laboratory at the University of California, Berkeley. Her work focuses on genetically encoded aldehyde tags and aims to exploit
a specific sequence (originally found within the sequence of sulphatases) that is posttranslationally recognized and modified
by a formyl glycine-generating enzyme to produce a so-called aldehyde chemical handle (5). The incorporation of the CxPxR
sequence at specific positions in candidate protein therapeutics provides a means to produce a site-specific nnAA with a reactive
aldehyde amenable to drug conjugation.
One of the oldest methods for nnAA incorporation into proteins uses auxotrophic strains from E. coli that cannot synthesize a specific natural amino acid and thus have to uptake it from the growth medium. A structurally similar
nnAA can be supplied within the growth medium in place of the natural amino acid and will be alternatively incorporated into
the protein. A major downside is that the specific nnAA will be incorporated at every site coding for the natural amino acid
and can lead to misfolding and impaired function of the target protein, or the nnAA can be incorporated in the host-cell's
proteins, which can have toxic effects (6). Allozyne has pioneered this type of cell-based expression system that incorporates
nnAAs into protein sequences, but this approach requires extensive re-engineering of the target protein sequence used, due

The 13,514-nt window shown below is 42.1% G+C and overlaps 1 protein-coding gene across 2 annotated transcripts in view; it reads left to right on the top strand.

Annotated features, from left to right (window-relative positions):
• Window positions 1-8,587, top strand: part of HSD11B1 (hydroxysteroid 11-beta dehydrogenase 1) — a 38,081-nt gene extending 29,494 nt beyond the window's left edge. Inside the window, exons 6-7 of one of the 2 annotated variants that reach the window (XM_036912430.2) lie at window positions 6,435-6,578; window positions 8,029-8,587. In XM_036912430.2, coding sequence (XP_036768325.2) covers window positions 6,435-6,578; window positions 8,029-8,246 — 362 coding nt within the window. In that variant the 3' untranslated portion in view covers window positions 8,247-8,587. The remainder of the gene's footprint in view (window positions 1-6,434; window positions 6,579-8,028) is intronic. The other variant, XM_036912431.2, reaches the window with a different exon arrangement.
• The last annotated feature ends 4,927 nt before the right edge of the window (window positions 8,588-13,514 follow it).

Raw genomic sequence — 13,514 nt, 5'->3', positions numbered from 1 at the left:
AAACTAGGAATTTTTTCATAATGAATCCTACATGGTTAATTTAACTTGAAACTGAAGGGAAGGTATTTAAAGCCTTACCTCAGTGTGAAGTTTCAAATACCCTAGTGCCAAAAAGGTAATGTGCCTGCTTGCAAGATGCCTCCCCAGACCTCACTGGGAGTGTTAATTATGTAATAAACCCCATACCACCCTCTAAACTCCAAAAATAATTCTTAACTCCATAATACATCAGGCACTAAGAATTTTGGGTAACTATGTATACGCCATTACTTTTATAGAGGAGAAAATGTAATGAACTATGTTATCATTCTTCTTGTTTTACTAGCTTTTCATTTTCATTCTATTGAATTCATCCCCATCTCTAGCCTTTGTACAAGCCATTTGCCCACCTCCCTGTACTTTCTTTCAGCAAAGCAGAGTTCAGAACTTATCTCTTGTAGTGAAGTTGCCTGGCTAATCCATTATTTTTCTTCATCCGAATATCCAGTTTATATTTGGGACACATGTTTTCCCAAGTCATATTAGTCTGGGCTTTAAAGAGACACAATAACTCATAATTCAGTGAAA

to the region-specific nature of the nnAA incorporation using this method.
Ambrx has developed cell-based nnAA incorporation systems where E. coli or CHO cells are engineered with orthogonal pairs of transfer (tRNA) and tRNA synthetases to charge and incorporate nnAAs
at selected codons at specific points in the coding sequence of the expressed protein. This approach is a significant advance
and provides answers to at least some of the questions raised about nonspecific sites of conjugations in ADCs. For truly expanding
the number and variety of nnAA that can be incorporated to determine the effect on function, even at a single amino-acid position,
the approach demands significant investment to engineer further orthogonal pairs of tRNA synthetases and tRNAs that can recognize
a library of nnAAs. A further complication is that these pairs should be exquisitely selective over natural amino acids to
avoid their incorporation over the desired nnAA, which can be challenging in a drug-manufacturing context with strict regulatory
requirements. When this challenge is taken into account, along with the variability in efficiency with which nnAAs are absorbed
into the cell, these systems will not likely be amenable to fast reiterative make-test cycles with libraries of nnAAs at multiple
sites of incorporation.
All of these considerations suggest a clear need to move away from the conventional cell-based protein expression systems
to address the critical requirement for a rapid make-test system that is amenable to many parallel re-iterations of site-specific
incorporations of defined natural amino-acid sequences or multiple nnAAs at multiple sites. The answer may not lie with cell-based
systems at all, but with completely in vitro biochemical protein synthesis based on novel cell-free expression systems.